Seemingly overnight, Boston is part of a national conversation about “defunding” the police.
The unimaginable death of George Floyd, coupled with the alarming televised behavior of police across the nation confronting peaceful protesters in decidedly unpeaceful ways, has rapidly given rise to a movement.
The Minneapolis City Council has already announced its intention to defund. Here, activists held a defund rally over the weekend. City councilors, facing a June 30 deadline to approve a budget for next year, are scrambling to sort out what that could mean here.
Perhaps we should start with this: Virtually no one wants to get rid of the Boston Police Department, even if that were possible.
“To be honest with you, I don’t even think people are using the right terminology,” said City Councilor Julia Mejia, one of the body’s most progressive members. “It’s really about reallocating resources.”
The police budget stands at $414 million a year, or about 15 percent of the city budget. What defund advocates are really calling for, in part, is a 10-percent reduction of that number, with the $40 million or so that would be saved going to public health and community programs that could reduce some of the inequities that contribute to crime.
This is an astonishing moment in the public’s relationship with law enforcement. Assumptions held sacrosanct just a few weeks ago — like, the police are here to serve and protect — are being reexamined. Images of a police cruiser on fire might be shocking. But so is the sight of armed troops on Washington Street downtown or guarding the high-end retail emporiums of Newbury Street.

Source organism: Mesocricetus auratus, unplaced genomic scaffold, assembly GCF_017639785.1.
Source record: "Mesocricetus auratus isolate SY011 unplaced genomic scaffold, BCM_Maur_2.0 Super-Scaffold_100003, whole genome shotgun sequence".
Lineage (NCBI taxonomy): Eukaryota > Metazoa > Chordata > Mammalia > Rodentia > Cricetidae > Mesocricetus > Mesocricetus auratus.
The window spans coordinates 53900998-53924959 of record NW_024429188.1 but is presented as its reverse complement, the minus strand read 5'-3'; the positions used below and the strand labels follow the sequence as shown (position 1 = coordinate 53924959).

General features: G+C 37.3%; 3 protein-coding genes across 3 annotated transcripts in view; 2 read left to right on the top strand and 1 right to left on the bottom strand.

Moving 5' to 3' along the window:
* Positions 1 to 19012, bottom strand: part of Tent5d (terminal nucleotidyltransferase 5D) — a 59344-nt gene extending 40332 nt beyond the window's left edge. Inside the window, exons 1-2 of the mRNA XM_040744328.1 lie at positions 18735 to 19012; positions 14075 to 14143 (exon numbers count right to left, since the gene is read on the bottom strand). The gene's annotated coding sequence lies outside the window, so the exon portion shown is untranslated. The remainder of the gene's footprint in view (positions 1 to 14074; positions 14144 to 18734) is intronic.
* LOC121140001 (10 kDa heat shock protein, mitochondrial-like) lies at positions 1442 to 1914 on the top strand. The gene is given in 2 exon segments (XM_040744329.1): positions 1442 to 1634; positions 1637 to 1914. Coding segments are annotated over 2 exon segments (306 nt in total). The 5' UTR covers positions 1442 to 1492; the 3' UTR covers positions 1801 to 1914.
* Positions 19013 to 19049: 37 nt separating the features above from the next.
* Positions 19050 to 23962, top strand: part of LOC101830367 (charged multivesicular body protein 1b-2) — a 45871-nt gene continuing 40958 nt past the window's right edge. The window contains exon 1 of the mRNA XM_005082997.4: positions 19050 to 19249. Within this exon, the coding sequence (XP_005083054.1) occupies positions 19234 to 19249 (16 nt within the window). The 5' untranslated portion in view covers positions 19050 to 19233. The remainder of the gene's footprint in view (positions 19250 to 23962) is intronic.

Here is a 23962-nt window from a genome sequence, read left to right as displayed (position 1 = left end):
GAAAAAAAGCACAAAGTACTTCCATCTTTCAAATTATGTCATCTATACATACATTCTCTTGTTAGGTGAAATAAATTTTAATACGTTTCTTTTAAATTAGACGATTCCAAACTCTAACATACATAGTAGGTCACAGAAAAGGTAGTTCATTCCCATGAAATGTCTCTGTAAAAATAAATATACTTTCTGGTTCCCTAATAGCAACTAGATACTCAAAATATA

“It’s a fundamental principle of democracy that we keep the peace through self-governance, not threat of military force,” said City Councilor Michelle Wu. “The baseline has to be safety for everyone, but we’re having a national conversation about what makes communities safe and what makes every single community safe including communities of color and Black residents.”
Wu points to the increasing militarization of police departments as a serious concern. She filed an order calling on city officials to disclose a range of information about military-style equipment the city has on hand, as well as what it has been used for. The fact that such information has to be requested is, itself, telling.
“We don’t have a need for equipment that is meant to put down large-scale riots,” Wu said. “We shouldn’t be using training that relies on tear gas or rubber bullets. But it is important to know the baseline that we’re starting from and then we can focus on specific steps.”
The Boston Police Department is not going to be defunded, not in any literal sense of the term. But the back room deliberations on how to reduce its funding reflects a festering frustration with an organization that often seems to answer only to the mayor.
Councilors — faced with a ticking clock to complete the budget — hope to seize on this as a moment to push for real reform. They were openly frustrated by Walsh’s declaration that he was open to reducing the budget last weekend, because it came with no details.
Cutting the police budget and redirecting the savings is going to be a lot more complicated than it sounds. Much of the department’s money goes to things that are part of collective bargaining agreements, which the city is legally bound by.
There’s a fat overtime budget —$60 million — that might be ripe for reduction. But in fact, the department is allowed to exceed it, and usually does. It’s been exceeded by $10 million this fiscal year. A chunk of that went to training officers to use body cameras. Yes, the body cameras their union has fought for years. Those body cameras.
The call to “defund” is best thought of as an urgently-needed debate over what we want policing to be, and whom we believe it should serve. That is a question that resonates far beyond the minutiae of budget talks.
“We need to defund racism,” Wu told me. “That much is clear.”